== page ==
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Josh
2005-Sep-12, 03:08 AM
So, I was watching TV last night and heard something I hadn't considered before regarding global warming, climate change and the following doom of rising oceans when all the ice melts.

Most of the ice is under the water, right? We all hear that if global warming continues then the ice will melt and the seas will rise and we're all going to have to learn to swim. But ...

What happens if you fill a glass with ice cubes and then pour in water to the top (filling in all the gaps)? The ice melts and no water overflows. When water freezes it expands; when it melts it shrinks. So why is there going to be rising waters when the Earth's ice melts?

cyswxman
2005-Sep-12, 03:20 AM
I guess they are figuring on the ice that is existant on land now, though I believe those scenarios are quite exaggerated.

grant hutchison
2005-Sep-12, 08:35 AM
So why is there going to be rising waters when the Earth's ice melts?
The ice that resting on bedrock, as cyswxman says, accounts for most of it. Most of the ice on Earth is tied up in glaciers and ice-caps, after all, not floating around as icebergs. A complete melt of the Antarctic ice-caps would raise the global ocean by a couple of hundred feet, for instance.

Grant Hutchison

Halcyon Dayz
2005-Sep-12, 01:58 PM
The melting of sea-ice will have zero effect on the sea-level.
Archimedes tells us that the iceberg has the same mass as the water
it displaces. Therefor when melted, it's water will have the same volume
as that displacement.

The melting of land-ice however is a different story.
If all land-ice would melt, on Antarctica, Greenland and numerous gletchers,
the sea-level would rise approximately 60 meters.

astronomo flaquito
2005-Sep-13, 10:50 PM
If I remember correctly, sea levels should rise not only due to the melting of continental glaciers, but as well to the expansion of the water as a result of higher temperatures. I understand that water expands as it freezes, but does it not also expand as its temperature rises? I'm not sure, if this is indeed true, that the expected change in sea temperature would be significant enough to make much of a difference in sea level.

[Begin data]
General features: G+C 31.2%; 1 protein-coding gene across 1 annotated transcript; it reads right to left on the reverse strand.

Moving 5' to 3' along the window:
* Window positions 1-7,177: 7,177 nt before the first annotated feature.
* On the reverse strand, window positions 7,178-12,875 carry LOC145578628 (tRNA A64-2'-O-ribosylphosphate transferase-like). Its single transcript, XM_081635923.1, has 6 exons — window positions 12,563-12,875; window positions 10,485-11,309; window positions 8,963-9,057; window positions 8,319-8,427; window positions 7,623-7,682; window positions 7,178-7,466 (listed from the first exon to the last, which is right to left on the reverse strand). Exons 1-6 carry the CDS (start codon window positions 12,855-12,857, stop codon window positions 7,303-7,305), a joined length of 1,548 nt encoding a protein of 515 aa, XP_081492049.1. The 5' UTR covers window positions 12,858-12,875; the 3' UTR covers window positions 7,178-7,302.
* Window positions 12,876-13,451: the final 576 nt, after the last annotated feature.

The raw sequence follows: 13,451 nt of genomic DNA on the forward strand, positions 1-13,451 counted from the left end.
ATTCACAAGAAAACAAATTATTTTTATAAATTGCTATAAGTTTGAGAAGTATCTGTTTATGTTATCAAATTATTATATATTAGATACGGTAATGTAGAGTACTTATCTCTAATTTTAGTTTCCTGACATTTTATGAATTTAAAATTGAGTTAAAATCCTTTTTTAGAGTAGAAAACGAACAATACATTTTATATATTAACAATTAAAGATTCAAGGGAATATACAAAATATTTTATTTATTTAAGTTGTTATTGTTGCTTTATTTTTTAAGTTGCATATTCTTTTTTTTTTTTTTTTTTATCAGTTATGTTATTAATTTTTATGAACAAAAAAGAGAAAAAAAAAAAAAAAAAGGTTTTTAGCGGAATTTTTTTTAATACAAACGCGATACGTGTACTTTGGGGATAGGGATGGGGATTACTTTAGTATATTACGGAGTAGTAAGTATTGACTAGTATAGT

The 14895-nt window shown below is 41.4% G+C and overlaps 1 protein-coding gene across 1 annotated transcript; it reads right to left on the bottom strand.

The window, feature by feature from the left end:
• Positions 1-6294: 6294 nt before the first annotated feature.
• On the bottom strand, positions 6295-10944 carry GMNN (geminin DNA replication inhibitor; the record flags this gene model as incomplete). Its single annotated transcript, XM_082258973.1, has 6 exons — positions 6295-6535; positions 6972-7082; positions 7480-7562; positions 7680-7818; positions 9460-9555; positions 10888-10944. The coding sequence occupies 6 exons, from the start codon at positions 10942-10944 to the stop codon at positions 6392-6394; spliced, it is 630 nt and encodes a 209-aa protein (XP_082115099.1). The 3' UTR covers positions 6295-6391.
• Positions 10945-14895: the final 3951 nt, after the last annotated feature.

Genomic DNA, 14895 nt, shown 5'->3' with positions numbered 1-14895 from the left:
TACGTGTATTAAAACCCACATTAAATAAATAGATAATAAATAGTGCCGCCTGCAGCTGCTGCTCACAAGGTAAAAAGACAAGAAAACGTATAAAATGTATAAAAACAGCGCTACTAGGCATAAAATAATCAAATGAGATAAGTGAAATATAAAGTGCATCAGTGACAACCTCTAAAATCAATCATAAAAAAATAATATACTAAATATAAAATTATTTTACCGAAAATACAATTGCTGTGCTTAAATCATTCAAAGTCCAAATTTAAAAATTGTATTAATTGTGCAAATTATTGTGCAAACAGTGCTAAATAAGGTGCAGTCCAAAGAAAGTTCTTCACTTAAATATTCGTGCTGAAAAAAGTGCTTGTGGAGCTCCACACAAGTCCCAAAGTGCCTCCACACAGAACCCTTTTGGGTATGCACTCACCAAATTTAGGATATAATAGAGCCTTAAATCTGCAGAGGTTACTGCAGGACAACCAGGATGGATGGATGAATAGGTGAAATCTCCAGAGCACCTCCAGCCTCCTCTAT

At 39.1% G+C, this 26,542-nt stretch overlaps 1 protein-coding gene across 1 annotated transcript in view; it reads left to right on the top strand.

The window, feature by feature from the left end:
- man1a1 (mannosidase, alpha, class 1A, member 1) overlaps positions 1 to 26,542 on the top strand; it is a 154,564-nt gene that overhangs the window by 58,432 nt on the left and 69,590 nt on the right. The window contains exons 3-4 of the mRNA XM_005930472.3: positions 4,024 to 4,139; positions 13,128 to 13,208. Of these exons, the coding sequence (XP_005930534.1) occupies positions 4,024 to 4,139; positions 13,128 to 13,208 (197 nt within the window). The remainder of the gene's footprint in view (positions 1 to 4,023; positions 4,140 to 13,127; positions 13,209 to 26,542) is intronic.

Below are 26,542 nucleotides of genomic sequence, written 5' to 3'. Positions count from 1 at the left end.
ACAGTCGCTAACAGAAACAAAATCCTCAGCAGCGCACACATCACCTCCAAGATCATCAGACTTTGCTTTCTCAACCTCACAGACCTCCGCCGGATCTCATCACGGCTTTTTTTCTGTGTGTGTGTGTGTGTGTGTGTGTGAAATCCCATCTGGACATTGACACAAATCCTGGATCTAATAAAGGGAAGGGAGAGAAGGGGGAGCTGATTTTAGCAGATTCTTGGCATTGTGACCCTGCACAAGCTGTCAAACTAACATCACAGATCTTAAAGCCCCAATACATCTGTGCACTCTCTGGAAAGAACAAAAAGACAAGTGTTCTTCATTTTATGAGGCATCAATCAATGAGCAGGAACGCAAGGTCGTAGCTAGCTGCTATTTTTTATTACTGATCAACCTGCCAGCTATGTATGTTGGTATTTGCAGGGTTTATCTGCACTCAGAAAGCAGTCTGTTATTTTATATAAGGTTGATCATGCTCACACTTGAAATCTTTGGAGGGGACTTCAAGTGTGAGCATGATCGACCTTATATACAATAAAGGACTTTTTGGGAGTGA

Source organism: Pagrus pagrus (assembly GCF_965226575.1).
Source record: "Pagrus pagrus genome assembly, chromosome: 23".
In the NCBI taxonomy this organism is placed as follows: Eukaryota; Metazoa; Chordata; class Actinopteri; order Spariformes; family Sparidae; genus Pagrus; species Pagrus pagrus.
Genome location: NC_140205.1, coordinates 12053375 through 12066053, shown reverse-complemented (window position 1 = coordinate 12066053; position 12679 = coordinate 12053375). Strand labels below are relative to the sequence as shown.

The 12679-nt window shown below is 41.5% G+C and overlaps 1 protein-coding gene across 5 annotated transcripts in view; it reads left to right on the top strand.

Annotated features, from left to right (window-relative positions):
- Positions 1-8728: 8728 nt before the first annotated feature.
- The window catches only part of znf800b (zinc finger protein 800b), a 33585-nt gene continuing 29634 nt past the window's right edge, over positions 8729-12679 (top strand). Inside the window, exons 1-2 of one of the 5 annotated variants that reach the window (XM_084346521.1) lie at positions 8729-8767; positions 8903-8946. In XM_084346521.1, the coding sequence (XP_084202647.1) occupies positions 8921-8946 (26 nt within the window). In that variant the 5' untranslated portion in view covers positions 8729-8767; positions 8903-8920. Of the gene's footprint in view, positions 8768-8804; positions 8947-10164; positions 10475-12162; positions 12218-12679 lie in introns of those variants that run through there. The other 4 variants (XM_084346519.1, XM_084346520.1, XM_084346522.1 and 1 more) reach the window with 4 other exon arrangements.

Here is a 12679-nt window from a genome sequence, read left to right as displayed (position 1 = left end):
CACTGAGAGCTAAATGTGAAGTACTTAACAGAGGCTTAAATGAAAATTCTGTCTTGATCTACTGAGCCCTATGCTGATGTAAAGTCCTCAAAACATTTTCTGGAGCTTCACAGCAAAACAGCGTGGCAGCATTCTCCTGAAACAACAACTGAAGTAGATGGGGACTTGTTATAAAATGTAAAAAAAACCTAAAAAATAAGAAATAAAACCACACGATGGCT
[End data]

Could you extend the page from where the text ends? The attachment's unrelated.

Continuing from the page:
novaderrik
2005-Sep-14, 05:32 AM
isn't most of the ice on antarctica and greenland actually below sea level, due to the weight of the ice pushing the land down?
now, don't jump on me too hard if i'm wrong- i just remember hearing that somewhere a long time ago.

Fram
2005-Sep-14, 08:51 AM
I think you're right (certainly for Greenland), but as that ice isn't resting in water (ocean) but on land, the calculation of the rising of the sea level if it would melt is still correct (although if parts would form lakes after melting, that might make a difference).

Launch window
2005-Sep-14, 09:28 AM
A Sea-level rise will affect coastal regions throughout the world, causing flooding, erosion, and saltwater intrusion. NASA’s satellites and others like European envi sats have shown Glaciers melting at alarming rates in areas like Parque Nacional los Glaciares-Argentina Bhutan-Himalaya, Arctic glaciers, glaciers in the Democratic Republic of Congo, Indonesia, Uganda, New Zealand, European Alps, North Patagonia Icefield in Chile... and other places and even the modest sea-level rise seen during the 20th century led to erosion and the loss of 100 sq km of wetlands per year in the U.S. Mississippi River Delta. Most of this liquid water on planet Earth is far too salty for humans, plants or animals to consume. Only about 2.5% of the water on earth is freshwater and Himalayan glaciers that feed seven of the great rivers of Asia and ensure a year-round water supply to 2 billion people are retreating at a startlingly fast rate, the good things is that available information about the climate is not limited to the past century.

Maha Vailo
2005-Sep-14, 01:33 PM
So, how would people adapt to rising sea levels, melting glaciers, erosion, and similar problems in the next hundred years?

- Maha Vailo

Taks
2005-Sep-14, 09:43 PM
So, how would people adapt to rising sea levels, melting glaciers, erosion, and similar problems in the next hundred years?i would assume they'd be smart enough to not wait till the water was up to their necks, so they would slowly move out of the areas that were impacted by rising sea levels.